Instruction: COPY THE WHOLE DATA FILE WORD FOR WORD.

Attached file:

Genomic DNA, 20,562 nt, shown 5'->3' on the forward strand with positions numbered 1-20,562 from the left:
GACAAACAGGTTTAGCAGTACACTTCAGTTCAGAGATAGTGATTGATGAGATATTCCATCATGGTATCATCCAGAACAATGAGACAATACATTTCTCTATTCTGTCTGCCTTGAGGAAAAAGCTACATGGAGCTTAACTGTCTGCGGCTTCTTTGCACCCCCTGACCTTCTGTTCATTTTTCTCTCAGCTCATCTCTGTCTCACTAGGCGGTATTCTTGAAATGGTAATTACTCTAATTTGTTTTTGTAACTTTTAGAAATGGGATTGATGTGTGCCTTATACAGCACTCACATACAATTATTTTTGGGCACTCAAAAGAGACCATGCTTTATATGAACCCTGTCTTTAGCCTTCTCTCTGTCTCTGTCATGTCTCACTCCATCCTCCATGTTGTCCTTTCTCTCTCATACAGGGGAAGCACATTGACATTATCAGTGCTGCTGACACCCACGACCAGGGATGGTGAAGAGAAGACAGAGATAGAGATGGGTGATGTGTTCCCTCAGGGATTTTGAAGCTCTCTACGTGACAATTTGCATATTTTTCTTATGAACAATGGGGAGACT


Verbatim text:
Genomic DNA, 20,562 nt, shown 5'->3' on the forward strand with positions numbered 1-20,562 from the left:
GACAAACAGGTTTAGCAGTACACTTCAGTTCAGAGATAGTGATTGATGAGATATTCCATCATGGTATCATCCAGAACAATGAGACAATACATTTCTCTATTCTGTCTGCCTTGAGGAAAAAGCTACATGGAGCTTAACTGTCTGCGGCTTCTTTGCACCCCCTGACCTTCTGTTCATTTTTCTCTCAGCTCATCTCTGTCTCACTAGGCGGTATTCTTGAAATGGTAATTACTCTAATTTGTTTTTGTAACTTTTAGAAATGGGATTGATGTGTGCCTTATACAGCACTCACATACAATTATTTTTGGGCACTCAAAAGAGACCATGCTTTATATGAACCCTGTCTTTAGCCTTCTCTCTGTCTCTGTCATGTCTCACTCCATCCTCCATGTTGTCCTTTCTCTCTCATACAGGGGAAGCACATTGACATTATCAGTGCTGCTGACACCCACGACCAGGGATGGTGAAGAGAAGACAGAGATAGAGATGGGTGATGTGTTCCCTCAGGGATTTTGAAGCTCTCTACGTGACAATTTGCATATTTTTCTTATGAACAATGGGGAGACT